- Tier 3 ISPs. These ISPs connect customers to the internet using another ISP's network. Tier 3 ISPs use and pay higher-tier ISPs for access to internet services. They focus on providing internet access to local businesses and consumer markets.
ISPs and the different types of services
ISPs provide the following internet services:
- Cable. This service uses coaxial cable -- the same type of cable that delivers TV. Cable internet has low latency, which is good for users who need less delay or lag time. Cable has a download speed of 10 to 500 Mbps and an upload speed of 5 to 50 Mbps.
- Fiber. Fiber internet uses fiber optic cable to transmit data to provide much faster speeds compared with cable or digital subscriber line (DSL). Fiber has download speeds of 250 to 1,000 Mbps and upload speeds of 250 to 1,000 Mbps. Fiber is good for online gamers and other heavy internet users.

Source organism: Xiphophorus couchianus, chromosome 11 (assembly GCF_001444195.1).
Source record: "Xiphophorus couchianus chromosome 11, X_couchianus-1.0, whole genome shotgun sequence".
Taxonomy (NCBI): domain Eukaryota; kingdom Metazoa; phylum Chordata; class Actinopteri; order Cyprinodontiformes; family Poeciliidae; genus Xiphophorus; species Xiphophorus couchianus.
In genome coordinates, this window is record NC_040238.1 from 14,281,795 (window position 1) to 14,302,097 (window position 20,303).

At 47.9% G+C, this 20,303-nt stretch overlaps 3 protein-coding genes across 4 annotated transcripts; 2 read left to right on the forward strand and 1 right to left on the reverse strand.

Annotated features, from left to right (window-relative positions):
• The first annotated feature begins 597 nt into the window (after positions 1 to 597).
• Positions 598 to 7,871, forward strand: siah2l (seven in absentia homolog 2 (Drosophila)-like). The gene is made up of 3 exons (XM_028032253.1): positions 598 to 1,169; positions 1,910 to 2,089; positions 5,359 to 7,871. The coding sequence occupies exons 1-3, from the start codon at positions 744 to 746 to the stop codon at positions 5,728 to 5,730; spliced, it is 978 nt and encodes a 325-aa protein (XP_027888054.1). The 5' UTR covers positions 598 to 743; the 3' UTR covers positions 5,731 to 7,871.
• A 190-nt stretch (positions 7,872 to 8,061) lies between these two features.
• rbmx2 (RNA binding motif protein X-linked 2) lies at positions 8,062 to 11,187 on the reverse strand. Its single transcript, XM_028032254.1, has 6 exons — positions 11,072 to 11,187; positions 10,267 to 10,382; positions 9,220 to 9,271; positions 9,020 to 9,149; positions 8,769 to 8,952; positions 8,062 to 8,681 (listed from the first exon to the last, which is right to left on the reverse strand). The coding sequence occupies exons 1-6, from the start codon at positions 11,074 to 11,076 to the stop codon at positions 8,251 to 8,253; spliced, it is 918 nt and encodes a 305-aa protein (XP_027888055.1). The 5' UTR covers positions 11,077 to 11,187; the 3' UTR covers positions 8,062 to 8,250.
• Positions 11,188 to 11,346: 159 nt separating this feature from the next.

- DSL. DSL connects users to the internet using a telephone line. It is widely available, but is slowly being replaced by more reliable broadband connections such as cable and fiber. DSL is slower and offers download speeds of 5 to 35 Mbps and upload speeds of 1 to 10 Mbps. It is a good option for users in rural areas and those who mainly surf the web or stream TV on only one device.
- Satellite. Satellite internet access works through the use of communication satellites. Ground stations relay internet data as radio waves to and from satellites that are likely in low Earth orbit and to farther ground stations. Satellite is slower, with download speeds of 12 to 100 Mbps and upload speeds of 3 Mbps, but it is a good option for users in remote areas.
Most ISPs offer a combination of these services.
What are examples of ISPs?
According to independent research by BroadbandNow and data from the FCC, there are more than 2,900 ISPs in the U.S. These ISPs offer a variety of services. The top five ISPs by estimated population covered include HughesNet, Viasat Internet, AT&T Wireless, Verizon and T-Mobile.
To break this down based on the tiers examined above, tier 1 ISPs include the following U.S.-based companies: